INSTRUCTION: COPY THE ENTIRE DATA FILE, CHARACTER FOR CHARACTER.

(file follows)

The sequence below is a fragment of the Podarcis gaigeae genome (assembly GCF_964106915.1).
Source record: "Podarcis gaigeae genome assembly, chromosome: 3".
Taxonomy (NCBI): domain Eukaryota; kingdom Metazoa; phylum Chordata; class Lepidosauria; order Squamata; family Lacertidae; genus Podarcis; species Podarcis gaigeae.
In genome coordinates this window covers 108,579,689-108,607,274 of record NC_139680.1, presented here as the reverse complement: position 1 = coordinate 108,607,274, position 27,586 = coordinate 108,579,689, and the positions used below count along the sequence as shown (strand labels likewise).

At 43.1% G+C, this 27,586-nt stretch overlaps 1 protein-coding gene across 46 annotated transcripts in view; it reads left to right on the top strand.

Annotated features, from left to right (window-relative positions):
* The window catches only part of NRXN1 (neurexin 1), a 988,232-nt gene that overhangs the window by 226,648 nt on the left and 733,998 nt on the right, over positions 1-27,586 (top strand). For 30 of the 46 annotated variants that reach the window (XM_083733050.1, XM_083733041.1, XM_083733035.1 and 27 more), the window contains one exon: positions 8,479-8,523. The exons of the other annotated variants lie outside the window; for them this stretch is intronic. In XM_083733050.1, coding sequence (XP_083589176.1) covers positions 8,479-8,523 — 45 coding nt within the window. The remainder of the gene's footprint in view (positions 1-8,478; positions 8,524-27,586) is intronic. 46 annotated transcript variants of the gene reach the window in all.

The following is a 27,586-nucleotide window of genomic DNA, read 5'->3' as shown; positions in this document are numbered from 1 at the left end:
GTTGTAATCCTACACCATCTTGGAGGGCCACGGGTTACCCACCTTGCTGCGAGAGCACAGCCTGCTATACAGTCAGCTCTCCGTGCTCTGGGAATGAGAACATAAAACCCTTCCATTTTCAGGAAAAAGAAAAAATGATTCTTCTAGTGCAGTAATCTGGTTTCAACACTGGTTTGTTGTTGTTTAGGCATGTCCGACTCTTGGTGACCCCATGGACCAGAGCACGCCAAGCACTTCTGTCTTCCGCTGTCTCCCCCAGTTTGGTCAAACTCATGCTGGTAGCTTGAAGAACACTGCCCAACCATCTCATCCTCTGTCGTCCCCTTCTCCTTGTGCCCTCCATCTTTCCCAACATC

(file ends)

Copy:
The sequence below is a fragment of the Podarcis gaigeae genome (assembly GCF_964106915.1).
Source record: "Podarcis gaigeae genome assembly, chromosome: 3".
Taxonomy (NCBI): domain Eukaryota; kingdom Metazoa; phylum Chordata; class Lepidosauria; order Squamata; family Lacertidae; genus Podarcis; species Podarcis gaigeae.
In genome coordinates this window covers 108,579,689-108,607,274 of record NC_139680.1, presented here as the reverse complement: position 1 = coordinate 108,607,274, position 27,586 = coordinate 108,579,689, and the positions used below count along the sequence as shown (strand labels likewise).

At 43.1% G+C, this 27,586-nt stretch overlaps 1 protein-coding gene across 46 annotated transcripts in view; it reads left to right on the top strand.

Annotated features, from left to right (window-relative positions):
* The window catches only part of NRXN1 (neurexin 1), a 988,232-nt gene that overhangs the window by 226,648 nt on the left and 733,998 nt on the right, over positions 1-27,586 (top strand). For 30 of the 46 annotated variants that reach the window (XM_083733050.1, XM_083733041.1, XM_083733035.1 and 27 more), the window contains one exon: positions 8,479-8,523. The exons of the other annotated variants lie outside the window; for them this stretch is intronic. In XM_083733050.1, coding sequence (XP_083589176.1) covers positions 8,479-8,523 — 45 coding nt within the window. The remainder of the gene's footprint in view (positions 1-8,478; positions 8,524-27,586) is intronic. 46 annotated transcript variants of the gene reach the window in all.

The following is a 27,586-nucleotide window of genomic DNA, read 5'->3' as shown; positions in this document are numbered from 1 at the left end:
GTTGTAATCCTACACCATCTTGGAGGGCCACGGGTTACCCACCTTGCTGCGAGAGCACAGCCTGCTATACAGTCAGCTCTCCGTGCTCTGGGAATGAGAACATAAAACCCTTCCATTTTCAGGAAAAAGAAAAAATGATTCTTCTAGTGCAGTAATCTGGTTTCAACACTGGTTTGTTGTTGTTTAGGCATGTCCGACTCTTGGTGACCCCATGGACCAGAGCACGCCAAGCACTTCTGTCTTCCGCTGTCTCCCCCAGTTTGGTCAAACTCATGCTGGTAGCTTGAAGAACACTGCCCAACCATCTCATCCTCTGTCGTCCCCTTCTCCTTGTGCCCTCCATCTTTCCCAACATC